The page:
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The Feasts and the Exodus 

by Michael Bugg

One of the great factors in the growth of the Messianic and Hebrew Roots movements has been a new respect for and desire to celebrate the Biblical Feastdays in much of Christendom.  In particular, Evangelicals are drawn to the Feasts because of an interest in Biblical prophecy and an increasing appreciation for the Feasts' role in eschatology.  This prophetic view of the Feasts has been developed by numerous Christian authors, including such worthies as Clarence Larkin, David Jeremiah, Chuck Missler, and many others. 

However, what is all-too-often missing from a proper understanding of the Feasts is their original context:  That of the Exodus.  Indeed, as this article will show, one can understand the Feasts and their importance in both Comings of our Lord Messiah only by appreciating their origins in Israel's deliverance from Egypt and subsequent testing in the wilderness.

The Feastdays are divided into three groups—the spring feasts, Shavuot (Pentecost), and then the fall feasts—each of which is linked to a distinct stage of the Exodus and Israel’s instruction at Sinai.  In addition, there are at least three minor feasts (that is, those which were not ordained at Sinai) which are also prophetically significant.  The key to understanding the Feasts’ prophetic significance is to understand their historical significance.

First, the Silence

When the Holy One reorganized Israel’s calendar by proclaiming the month of the Pesach (Passover) to be the “beginning of months” (Exo. 12:2).  He was establishing that His plan of salvation begins with the Passover.  However, to truly understand God’s plan, we begin our brief study not with the Passover, but with the six “silent” months which separate the Passover from the previous Sinai-ordained Feastday, Sukkot, the Feast of Tabernacles.  Within this “silent period” lie two minor Feasts:  Hanukkah, which celebrates the victory of Israel over the forces of Antiochus Epiphanes (which was discussed in brief in interlude 3), and Purim, which celebrates her victory over the forces of Haman some three centuries earlier as is described in the book of Esther.  Hanukkah has an eschatological significance which will be explored in chapter 20, but for now it is enough to note the element these two feasts share in common:  Both celebrate the Holy One’s “hidden” protection of and provision for His people.  Though He did not act with any obvious miracles like fire from the sky or supernatural plagues, nevertheless He brought His people to victory against overwhelming odds:  In Purim by the placement of a Jewish queen, and in Hanukkah by giving the Jews might in battle.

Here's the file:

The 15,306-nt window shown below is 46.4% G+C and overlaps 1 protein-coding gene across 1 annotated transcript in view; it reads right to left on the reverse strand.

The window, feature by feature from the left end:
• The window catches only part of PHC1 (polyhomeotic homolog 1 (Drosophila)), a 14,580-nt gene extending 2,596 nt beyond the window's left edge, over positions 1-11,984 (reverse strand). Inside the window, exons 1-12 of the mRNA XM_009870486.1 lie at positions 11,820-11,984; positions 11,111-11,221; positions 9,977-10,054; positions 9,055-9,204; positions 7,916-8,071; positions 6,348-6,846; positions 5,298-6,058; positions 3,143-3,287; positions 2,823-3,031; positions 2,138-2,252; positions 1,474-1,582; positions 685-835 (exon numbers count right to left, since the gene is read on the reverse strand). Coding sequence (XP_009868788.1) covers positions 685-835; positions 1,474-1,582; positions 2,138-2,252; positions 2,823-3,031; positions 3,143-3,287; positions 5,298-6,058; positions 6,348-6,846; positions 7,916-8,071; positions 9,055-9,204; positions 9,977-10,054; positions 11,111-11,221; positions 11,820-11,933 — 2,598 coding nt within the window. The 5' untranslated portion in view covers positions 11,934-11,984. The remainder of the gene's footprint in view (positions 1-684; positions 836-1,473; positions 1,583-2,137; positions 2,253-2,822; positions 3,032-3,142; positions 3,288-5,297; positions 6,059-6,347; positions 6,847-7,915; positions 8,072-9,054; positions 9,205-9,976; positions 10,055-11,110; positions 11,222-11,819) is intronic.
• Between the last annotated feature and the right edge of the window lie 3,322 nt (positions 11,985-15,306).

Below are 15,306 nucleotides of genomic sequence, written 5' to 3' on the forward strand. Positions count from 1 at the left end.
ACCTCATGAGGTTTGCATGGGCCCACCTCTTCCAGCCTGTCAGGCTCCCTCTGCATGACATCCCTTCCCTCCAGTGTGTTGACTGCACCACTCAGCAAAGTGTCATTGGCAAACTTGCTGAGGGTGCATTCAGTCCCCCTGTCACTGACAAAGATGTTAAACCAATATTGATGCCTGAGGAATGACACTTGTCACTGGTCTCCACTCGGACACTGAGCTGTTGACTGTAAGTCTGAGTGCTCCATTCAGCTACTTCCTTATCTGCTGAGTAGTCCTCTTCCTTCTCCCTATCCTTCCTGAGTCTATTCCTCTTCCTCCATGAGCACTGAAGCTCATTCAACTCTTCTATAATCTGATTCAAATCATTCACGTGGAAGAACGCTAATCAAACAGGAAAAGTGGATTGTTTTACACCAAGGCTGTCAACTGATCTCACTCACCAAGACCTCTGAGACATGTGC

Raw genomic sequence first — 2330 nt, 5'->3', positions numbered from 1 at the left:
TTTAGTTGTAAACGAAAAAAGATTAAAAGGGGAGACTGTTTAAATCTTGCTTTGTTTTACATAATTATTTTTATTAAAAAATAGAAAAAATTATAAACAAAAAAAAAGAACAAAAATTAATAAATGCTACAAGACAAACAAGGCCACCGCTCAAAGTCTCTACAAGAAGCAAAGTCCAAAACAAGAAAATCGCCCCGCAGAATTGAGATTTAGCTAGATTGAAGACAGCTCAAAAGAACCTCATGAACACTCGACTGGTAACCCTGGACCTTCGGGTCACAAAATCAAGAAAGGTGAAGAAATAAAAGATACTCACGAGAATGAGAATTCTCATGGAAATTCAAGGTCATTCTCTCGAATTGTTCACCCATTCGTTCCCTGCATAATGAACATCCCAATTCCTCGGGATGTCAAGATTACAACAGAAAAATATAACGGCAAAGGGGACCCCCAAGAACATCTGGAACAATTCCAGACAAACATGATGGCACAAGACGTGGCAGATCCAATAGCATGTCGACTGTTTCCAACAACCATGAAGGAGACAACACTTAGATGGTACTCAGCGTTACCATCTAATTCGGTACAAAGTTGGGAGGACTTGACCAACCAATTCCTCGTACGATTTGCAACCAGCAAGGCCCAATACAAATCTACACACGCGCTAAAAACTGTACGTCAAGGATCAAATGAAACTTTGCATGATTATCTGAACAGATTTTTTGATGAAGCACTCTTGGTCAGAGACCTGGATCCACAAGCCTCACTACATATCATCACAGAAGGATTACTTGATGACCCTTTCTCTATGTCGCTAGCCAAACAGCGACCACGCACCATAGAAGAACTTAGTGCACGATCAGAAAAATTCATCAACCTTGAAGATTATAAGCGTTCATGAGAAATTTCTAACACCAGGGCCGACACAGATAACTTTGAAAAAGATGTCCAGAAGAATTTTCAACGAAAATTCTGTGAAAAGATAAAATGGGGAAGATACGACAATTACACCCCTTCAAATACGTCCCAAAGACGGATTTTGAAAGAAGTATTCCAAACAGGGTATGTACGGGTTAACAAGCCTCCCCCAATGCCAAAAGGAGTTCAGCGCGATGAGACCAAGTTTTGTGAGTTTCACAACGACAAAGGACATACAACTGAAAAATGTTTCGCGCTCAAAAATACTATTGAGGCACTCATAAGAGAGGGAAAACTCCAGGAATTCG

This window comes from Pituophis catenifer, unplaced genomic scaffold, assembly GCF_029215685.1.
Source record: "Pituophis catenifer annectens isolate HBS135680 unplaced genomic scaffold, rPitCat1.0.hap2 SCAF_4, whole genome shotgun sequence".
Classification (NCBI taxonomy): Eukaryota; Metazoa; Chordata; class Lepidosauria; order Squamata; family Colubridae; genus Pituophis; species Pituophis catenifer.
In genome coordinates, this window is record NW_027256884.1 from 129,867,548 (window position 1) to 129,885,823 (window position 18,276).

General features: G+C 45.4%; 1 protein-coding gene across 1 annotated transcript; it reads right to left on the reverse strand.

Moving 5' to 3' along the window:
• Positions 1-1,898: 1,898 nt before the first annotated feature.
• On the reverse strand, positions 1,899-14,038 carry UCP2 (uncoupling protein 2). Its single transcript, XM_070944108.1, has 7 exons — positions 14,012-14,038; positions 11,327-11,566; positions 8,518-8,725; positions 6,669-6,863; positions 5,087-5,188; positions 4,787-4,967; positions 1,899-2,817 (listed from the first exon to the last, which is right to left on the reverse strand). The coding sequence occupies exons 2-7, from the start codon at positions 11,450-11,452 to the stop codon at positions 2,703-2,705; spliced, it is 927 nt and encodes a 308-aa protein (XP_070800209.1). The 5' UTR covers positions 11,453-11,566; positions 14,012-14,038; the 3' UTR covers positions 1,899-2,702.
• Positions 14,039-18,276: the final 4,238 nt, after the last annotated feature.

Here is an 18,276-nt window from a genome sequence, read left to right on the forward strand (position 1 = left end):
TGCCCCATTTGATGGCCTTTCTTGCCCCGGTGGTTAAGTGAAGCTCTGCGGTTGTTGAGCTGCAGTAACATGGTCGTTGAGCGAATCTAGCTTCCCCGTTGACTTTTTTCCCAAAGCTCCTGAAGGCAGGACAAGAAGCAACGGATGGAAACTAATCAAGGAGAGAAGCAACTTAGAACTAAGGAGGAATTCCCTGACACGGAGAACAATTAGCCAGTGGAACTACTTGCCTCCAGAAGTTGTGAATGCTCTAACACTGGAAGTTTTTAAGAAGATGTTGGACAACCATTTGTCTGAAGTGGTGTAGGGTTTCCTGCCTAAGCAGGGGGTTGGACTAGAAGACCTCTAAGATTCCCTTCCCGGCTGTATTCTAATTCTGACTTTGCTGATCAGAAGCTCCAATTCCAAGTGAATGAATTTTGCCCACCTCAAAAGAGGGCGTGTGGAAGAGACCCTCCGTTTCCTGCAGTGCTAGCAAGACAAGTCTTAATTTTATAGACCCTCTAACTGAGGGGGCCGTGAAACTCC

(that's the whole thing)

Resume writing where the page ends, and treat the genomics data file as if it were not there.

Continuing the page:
These “silent” months between Sukkot and Pesach correspond to the 430 “silent years” which lead up both to the Passover of the Exodus (Gal. 3:17) and the Passover of the Messiah.  Both periods were characterized by the lack of a true prophet to lead the people, a “a famine in the land, not a famine of bread, nor a thirst for water, but of hearing the words of the Holy One” (Amos 8:11).   God had not forgotten His people, but it probably felt to them like He had.


When the Holy One fulfilled His promise to redeem His people from bondage, it was through the Passover.  God’s people were set free from Egypt via the blood of the lamb painted on their doorposts, so that they would not die in God’s wrath.  Likewise, God’s people were set free from sin by the blood of the Lamb painted on their hearts, so that they would not die in God’s wrath.